Information for teachers

There are 4 articles in this category. Each excerpt below links to the full article (click on the article headline or the 'Click here to read' link!)

How do we decode the past?

Submitted by Sammy Smith (sammy@thesga.org)

Tybee_sun_with_pier_CU.jpgThe long version of this story introduces a multipage online presentation by the Smithsonian Institution called “Decoding the Past: The Work of Archaeologists” (with lesson plans). This raises issues of how to envision the past so that you can reveal patterns, rhythms, and cycles that it encompasses. French historian Fernand Braudel’s tri-partite division of the rhythms of the past are introduced.

Necessities of life

Submitted by Sammy Smith (sammy@thesga.org)

pot_well-lit_CU.jpgThe Internet provides great resources for those researching and learning about archaeology. Finding the really good stuff, however, can be difficult. Here’s some help: the Arkansas Archeological Survey has posted some really good stuff!

ArchaeoBus visits: teacher information

The Society for Georgia Archaeology’s ArchaeoBus is a Mobile Archaeology Classroom. Teachers in Clarke County, Georgia, can make reservations now for January through June of 2010. Click here for Guidelines for Educators, which includes a request form and student response form. Click here for the document Standards, Skills, Domains, and Learning Styles addressed by the […]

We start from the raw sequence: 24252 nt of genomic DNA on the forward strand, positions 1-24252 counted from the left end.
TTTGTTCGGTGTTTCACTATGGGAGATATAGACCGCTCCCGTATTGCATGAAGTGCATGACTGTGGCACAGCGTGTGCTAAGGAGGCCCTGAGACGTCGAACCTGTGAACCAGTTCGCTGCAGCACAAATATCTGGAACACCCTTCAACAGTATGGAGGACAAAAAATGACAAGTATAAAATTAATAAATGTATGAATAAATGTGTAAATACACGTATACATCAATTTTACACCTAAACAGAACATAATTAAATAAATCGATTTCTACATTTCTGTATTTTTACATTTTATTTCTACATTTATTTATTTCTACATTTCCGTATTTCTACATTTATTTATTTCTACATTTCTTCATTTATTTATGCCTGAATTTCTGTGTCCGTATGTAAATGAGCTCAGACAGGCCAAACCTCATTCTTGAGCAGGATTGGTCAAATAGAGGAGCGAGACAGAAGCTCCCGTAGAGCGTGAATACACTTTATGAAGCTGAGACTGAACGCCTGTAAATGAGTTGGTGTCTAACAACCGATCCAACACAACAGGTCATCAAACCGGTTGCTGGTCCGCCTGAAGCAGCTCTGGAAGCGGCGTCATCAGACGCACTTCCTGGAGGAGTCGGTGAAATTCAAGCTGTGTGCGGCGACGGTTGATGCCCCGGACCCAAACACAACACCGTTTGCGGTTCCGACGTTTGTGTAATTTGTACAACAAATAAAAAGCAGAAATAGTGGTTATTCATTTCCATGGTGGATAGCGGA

The ArchaeoBus is Georgia’s Mobile Archaeology Classroom

SGA_ArchaeoBus_portrait_CUGeorgia’s Mobile Archaeology Classroom—the ArchaeoBus—provides hands-on and minds-on activities to enthuse your students about learning. Archaeology is a great tool for turning on the minds of students, as well as a great motivational tool. More important, it is a discipline capable of instruction in a wide variety of skills. Archaeology is a holistic academic and intellectual approach that involves all subject areas, social skills, and conceptual skills. Georgia’s Mobile Archaeology Classroom offers the opportunity for students and teachers to leave the traditional four-walled classroom and use a new approach to learn state standards!